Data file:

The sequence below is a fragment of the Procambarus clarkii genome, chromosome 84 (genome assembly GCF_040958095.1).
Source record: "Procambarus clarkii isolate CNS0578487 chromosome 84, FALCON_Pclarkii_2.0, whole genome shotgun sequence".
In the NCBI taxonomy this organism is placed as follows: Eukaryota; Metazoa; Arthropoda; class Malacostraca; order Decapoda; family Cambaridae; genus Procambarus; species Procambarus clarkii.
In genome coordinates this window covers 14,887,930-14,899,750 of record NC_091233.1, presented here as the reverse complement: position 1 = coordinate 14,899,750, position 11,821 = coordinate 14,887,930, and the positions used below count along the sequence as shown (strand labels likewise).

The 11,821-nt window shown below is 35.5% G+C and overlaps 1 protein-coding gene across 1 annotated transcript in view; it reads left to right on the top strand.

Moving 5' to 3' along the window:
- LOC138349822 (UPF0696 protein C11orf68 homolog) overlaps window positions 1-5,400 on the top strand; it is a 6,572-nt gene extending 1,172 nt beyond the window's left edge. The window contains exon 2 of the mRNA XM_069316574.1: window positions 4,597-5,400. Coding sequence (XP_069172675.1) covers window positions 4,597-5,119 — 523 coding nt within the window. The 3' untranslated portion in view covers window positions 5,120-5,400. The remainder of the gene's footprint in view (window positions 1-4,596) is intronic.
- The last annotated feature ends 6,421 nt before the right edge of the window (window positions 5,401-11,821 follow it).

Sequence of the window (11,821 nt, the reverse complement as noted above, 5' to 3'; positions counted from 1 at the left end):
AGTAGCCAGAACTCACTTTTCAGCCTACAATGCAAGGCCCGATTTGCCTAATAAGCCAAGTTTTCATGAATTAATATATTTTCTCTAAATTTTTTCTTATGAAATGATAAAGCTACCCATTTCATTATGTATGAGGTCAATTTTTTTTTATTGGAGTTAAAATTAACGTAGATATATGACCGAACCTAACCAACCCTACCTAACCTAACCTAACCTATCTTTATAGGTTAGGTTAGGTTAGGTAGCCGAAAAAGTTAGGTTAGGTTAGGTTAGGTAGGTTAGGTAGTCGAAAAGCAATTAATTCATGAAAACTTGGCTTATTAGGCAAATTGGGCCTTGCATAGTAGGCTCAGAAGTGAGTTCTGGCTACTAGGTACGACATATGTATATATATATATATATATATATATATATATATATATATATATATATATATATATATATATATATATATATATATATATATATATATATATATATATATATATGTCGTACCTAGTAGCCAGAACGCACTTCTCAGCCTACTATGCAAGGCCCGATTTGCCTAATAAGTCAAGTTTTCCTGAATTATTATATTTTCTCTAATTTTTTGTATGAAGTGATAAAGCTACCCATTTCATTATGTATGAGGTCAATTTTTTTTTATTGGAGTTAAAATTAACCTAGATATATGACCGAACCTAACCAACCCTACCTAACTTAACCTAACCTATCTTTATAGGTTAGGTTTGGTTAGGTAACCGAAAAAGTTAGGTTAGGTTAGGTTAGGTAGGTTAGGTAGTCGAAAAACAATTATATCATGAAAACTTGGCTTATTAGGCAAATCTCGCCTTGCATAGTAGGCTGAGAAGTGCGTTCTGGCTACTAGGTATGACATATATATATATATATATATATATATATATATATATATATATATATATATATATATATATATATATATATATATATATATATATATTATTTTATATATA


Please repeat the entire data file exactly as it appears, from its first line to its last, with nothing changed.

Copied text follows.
The sequence below is a fragment of the Procambarus clarkii genome, chromosome 84 (genome assembly GCF_040958095.1).
Source record: "Procambarus clarkii isolate CNS0578487 chromosome 84, FALCON_Pclarkii_2.0, whole genome shotgun sequence".
In the NCBI taxonomy this organism is placed as follows: Eukaryota; Metazoa; Arthropoda; class Malacostraca; order Decapoda; family Cambaridae; genus Procambarus; species Procambarus clarkii.
In genome coordinates this window covers 14,887,930-14,899,750 of record NC_091233.1, presented here as the reverse complement: position 1 = coordinate 14,899,750, position 11,821 = coordinate 14,887,930, and the positions used below count along the sequence as shown (strand labels likewise).

The 11,821-nt window shown below is 35.5% G+C and overlaps 1 protein-coding gene across 1 annotated transcript in view; it reads left to right on the top strand.

Moving 5' to 3' along the window:
- LOC138349822 (UPF0696 protein C11orf68 homolog) overlaps window positions 1-5,400 on the top strand; it is a 6,572-nt gene extending 1,172 nt beyond the window's left edge. The window contains exon 2 of the mRNA XM_069316574.1: window positions 4,597-5,400. Coding sequence (XP_069172675.1) covers window positions 4,597-5,119 — 523 coding nt within the window. The 3' untranslated portion in view covers window positions 5,120-5,400. The remainder of the gene's footprint in view (window positions 1-4,596) is intronic.
- The last annotated feature ends 6,421 nt before the right edge of the window (window positions 5,401-11,821 follow it).

Sequence of the window (11,821 nt, the reverse complement as noted above, 5' to 3'; positions counted from 1 at the left end):
AGTAGCCAGAACTCACTTTTCAGCCTACAATGCAAGGCCCGATTTGCCTAATAAGCCAAGTTTTCATGAATTAATATATTTTCTCTAAATTTTTTCTTATGAAATGATAAAGCTACCCATTTCATTATGTATGAGGTCAATTTTTTTTTATTGGAGTTAAAATTAACGTAGATATATGACCGAACCTAACCAACCCTACCTAACCTAACCTAACCTATCTTTATAGGTTAGGTTAGGTTAGGTAGCCGAAAAAGTTAGGTTAGGTTAGGTTAGGTAGGTTAGGTAGTCGAAAAGCAATTAATTCATGAAAACTTGGCTTATTAGGCAAATTGGGCCTTGCATAGTAGGCTCAGAAGTGAGTTCTGGCTACTAGGTACGACATATGTATATATATATATATATATATATATATATATATATATATATATATATATATATATATATATATATATATATATATATATATATATATATATATATATATATATGTCGTACCTAGTAGCCAGAACGCACTTCTCAGCCTACTATGCAAGGCCCGATTTGCCTAATAAGTCAAGTTTTCCTGAATTATTATATTTTCTCTAATTTTTTGTATGAAGTGATAAAGCTACCCATTTCATTATGTATGAGGTCAATTTTTTTTTATTGGAGTTAAAATTAACCTAGATATATGACCGAACCTAACCAACCCTACCTAACTTAACCTAACCTATCTTTATAGGTTAGGTTTGGTTAGGTAACCGAAAAAGTTAGGTTAGGTTAGGTTAGGTAGGTTAGGTAGTCGAAAAACAATTATATCATGAAAACTTGGCTTATTAGGCAAATCTCGCCTTGCATAGTAGGCTGAGAAGTGCGTTCTGGCTACTAGGTATGACATATATATATATATATATATATATATATATATATATATATATATATATATATATATATATATATATATATATATATATATATATATTATTTTATATATA